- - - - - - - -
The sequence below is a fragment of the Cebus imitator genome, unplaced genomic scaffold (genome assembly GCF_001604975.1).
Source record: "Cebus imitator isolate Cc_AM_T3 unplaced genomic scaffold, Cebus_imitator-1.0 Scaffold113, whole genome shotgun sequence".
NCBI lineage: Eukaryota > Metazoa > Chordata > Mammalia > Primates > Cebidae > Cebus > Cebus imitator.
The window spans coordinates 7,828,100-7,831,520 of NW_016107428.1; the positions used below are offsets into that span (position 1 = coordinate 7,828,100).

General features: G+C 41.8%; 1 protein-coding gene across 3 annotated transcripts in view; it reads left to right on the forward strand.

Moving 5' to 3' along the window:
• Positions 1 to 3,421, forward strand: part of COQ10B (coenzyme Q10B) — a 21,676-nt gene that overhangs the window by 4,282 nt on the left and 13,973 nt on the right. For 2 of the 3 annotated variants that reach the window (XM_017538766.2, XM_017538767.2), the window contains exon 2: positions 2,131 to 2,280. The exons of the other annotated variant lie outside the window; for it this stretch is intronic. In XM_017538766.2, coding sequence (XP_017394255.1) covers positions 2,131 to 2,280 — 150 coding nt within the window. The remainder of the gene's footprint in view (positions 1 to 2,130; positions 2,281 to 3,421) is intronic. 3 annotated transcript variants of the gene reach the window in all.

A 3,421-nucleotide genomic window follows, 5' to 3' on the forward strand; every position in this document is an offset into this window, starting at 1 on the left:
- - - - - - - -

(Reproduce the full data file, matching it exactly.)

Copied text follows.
The sequence below is a fragment of the Cebus imitator genome, unplaced genomic scaffold (genome assembly GCF_001604975.1).
Source record: "Cebus imitator isolate Cc_AM_T3 unplaced genomic scaffold, Cebus_imitator-1.0 Scaffold113, whole genome shotgun sequence".
NCBI lineage: Eukaryota > Metazoa > Chordata > Mammalia > Primates > Cebidae > Cebus > Cebus imitator.
The window spans coordinates 7,828,100-7,831,520 of NW_016107428.1; the positions used below are offsets into that span (position 1 = coordinate 7,828,100).

General features: G+C 41.8%; 1 protein-coding gene across 3 annotated transcripts in view; it reads left to right on the forward strand.

Moving 5' to 3' along the window:
• Positions 1 to 3,421, forward strand: part of COQ10B (coenzyme Q10B) — a 21,676-nt gene that overhangs the window by 4,282 nt on the left and 13,973 nt on the right. For 2 of the 3 annotated variants that reach the window (XM_017538766.2, XM_017538767.2), the window contains exon 2: positions 2,131 to 2,280. The exons of the other annotated variant lie outside the window; for it this stretch is intronic. In XM_017538766.2, coding sequence (XP_017394255.1) covers positions 2,131 to 2,280 — 150 coding nt within the window. The remainder of the gene's footprint in view (positions 1 to 2,130; positions 2,281 to 3,421) is intronic. 3 annotated transcript variants of the gene reach the window in all.

A 3,421-nucleotide genomic window follows, 5' to 3' on the forward strand; every position in this document is an offset into this window, starting at 1 on the left: